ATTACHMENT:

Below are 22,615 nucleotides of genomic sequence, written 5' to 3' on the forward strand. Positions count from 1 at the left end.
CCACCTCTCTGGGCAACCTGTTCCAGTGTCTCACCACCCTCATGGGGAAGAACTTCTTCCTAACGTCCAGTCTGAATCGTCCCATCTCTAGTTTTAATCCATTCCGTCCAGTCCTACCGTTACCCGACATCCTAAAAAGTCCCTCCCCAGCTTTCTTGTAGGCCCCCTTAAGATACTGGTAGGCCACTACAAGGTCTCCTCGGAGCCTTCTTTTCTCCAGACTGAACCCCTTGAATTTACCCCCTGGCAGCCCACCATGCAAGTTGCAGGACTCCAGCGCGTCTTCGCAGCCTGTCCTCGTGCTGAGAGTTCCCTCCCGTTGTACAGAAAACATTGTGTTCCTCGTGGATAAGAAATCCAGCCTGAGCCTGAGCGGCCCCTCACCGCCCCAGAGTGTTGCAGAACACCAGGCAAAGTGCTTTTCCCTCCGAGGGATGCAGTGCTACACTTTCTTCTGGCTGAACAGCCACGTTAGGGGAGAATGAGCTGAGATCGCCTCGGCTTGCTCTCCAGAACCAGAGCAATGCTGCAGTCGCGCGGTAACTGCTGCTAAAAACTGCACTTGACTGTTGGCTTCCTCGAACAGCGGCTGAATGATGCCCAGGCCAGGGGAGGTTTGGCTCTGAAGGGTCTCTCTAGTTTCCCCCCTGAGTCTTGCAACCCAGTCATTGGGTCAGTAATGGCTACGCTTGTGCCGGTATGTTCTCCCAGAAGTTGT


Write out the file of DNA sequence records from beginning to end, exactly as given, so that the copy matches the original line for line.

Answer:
Below are 22,615 nucleotides of genomic sequence, written 5' to 3' on the forward strand. Positions count from 1 at the left end.
CCACCTCTCTGGGCAACCTGTTCCAGTGTCTCACCACCCTCATGGGGAAGAACTTCTTCCTAACGTCCAGTCTGAATCGTCCCATCTCTAGTTTTAATCCATTCCGTCCAGTCCTACCGTTACCCGACATCCTAAAAAGTCCCTCCCCAGCTTTCTTGTAGGCCCCCTTAAGATACTGGTAGGCCACTACAAGGTCTCCTCGGAGCCTTCTTTTCTCCAGACTGAACCCCTTGAATTTACCCCCTGGCAGCCCACCATGCAAGTTGCAGGACTCCAGCGCGTCTTCGCAGCCTGTCCTCGTGCTGAGAGTTCCCTCCCGTTGTACAGAAAACATTGTGTTCCTCGTGGATAAGAAATCCAGCCTGAGCCTGAGCGGCCCCTCACCGCCCCAGAGTGTTGCAGAACACCAGGCAAAGTGCTTTTCCCTCCGAGGGATGCAGTGCTACACTTTCTTCTGGCTGAACAGCCACGTTAGGGGAGAATGAGCTGAGATCGCCTCGGCTTGCTCTCCAGAACCAGAGCAATGCTGCAGTCGCGCGGTAACTGCTGCTAAAAACTGCACTTGACTGTTGGCTTCCTCGAACAGCGGCTGAATGATGCCCAGGCCAGGGGAGGTTTGGCTCTGAAGGGTCTCTCTAGTTTCCCCCCTGAGTCTTGCAACCCAGTCATTGGGTCAGTAATGGCTACGCTTGTGCCGGTATGTTCTCCCAGAAGTTGT